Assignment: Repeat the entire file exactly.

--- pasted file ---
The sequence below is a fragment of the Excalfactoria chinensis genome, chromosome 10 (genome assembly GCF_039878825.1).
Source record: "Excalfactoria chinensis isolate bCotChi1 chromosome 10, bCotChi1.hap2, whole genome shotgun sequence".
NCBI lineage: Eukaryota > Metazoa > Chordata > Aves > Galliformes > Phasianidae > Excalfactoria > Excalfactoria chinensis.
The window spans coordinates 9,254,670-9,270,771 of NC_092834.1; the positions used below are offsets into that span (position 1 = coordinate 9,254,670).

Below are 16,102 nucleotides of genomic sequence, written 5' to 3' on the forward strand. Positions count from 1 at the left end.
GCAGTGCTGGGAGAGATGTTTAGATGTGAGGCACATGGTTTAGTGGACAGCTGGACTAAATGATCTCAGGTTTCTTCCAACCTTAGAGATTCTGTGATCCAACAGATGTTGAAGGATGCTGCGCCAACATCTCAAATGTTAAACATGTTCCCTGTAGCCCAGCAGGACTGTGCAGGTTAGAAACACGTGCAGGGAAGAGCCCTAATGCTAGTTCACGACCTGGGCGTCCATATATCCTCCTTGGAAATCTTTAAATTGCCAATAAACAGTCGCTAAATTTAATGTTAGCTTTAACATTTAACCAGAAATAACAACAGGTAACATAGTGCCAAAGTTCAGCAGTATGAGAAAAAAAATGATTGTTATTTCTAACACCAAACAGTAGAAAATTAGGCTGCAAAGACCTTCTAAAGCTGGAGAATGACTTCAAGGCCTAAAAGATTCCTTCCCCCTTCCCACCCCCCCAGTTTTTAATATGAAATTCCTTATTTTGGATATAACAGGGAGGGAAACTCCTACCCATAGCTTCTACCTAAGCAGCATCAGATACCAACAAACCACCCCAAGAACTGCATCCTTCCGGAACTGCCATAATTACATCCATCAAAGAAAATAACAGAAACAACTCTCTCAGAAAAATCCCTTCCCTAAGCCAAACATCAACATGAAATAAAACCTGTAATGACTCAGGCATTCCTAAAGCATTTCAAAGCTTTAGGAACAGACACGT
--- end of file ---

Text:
The sequence below is a fragment of the Excalfactoria chinensis genome, chromosome 10 (genome assembly GCF_039878825.1).
Source record: "Excalfactoria chinensis isolate bCotChi1 chromosome 10, bCotChi1.hap2, whole genome shotgun sequence".
NCBI lineage: Eukaryota > Metazoa > Chordata > Aves > Galliformes > Phasianidae > Excalfactoria > Excalfactoria chinensis.
The window spans coordinates 9,254,670-9,270,771 of NC_092834.1; the positions used below are offsets into that span (position 1 = coordinate 9,254,670).

Below are 16,102 nucleotides of genomic sequence, written 5' to 3' on the forward strand. Positions count from 1 at the left end.
GCAGTGCTGGGAGAGATGTTTAGATGTGAGGCACATGGTTTAGTGGACAGCTGGACTAAATGATCTCAGGTTTCTTCCAACCTTAGAGATTCTGTGATCCAACAGATGTTGAAGGATGCTGCGCCAACATCTCAAATGTTAAACATGTTCCCTGTAGCCCAGCAGGACTGTGCAGGTTAGAAACACGTGCAGGGAAGAGCCCTAATGCTAGTTCACGACCTGGGCGTCCATATATCCTCCTTGGAAATCTTTAAATTGCCAATAAACAGTCGCTAAATTTAATGTTAGCTTTAACATTTAACCAGAAATAACAACAGGTAACATAGTGCCAAAGTTCAGCAGTATGAGAAAAAAAATGATTGTTATTTCTAACACCAAACAGTAGAAAATTAGGCTGCAAAGACCTTCTAAAGCTGGAGAATGACTTCAAGGCCTAAAAGATTCCTTCCCCCTTCCCACCCCCCCAGTTTTTAATATGAAATTCCTTATTTTGGATATAACAGGGAGGGAAACTCCTACCCATAGCTTCTACCTAAGCAGCATCAGATACCAACAAACCACCCCAAGAACTGCATCCTTCCGGAACTGCCATAATTACATCCATCAAAGAAAATAACAGAAACAACTCTCTCAGAAAAATCCCTTCCCTAAGCCAAACATCAACATGAAATAAAACCTGTAATGACTCAGGCATTCCTAAAGCATTTCAAAGCTTTAGGAACAGACACGT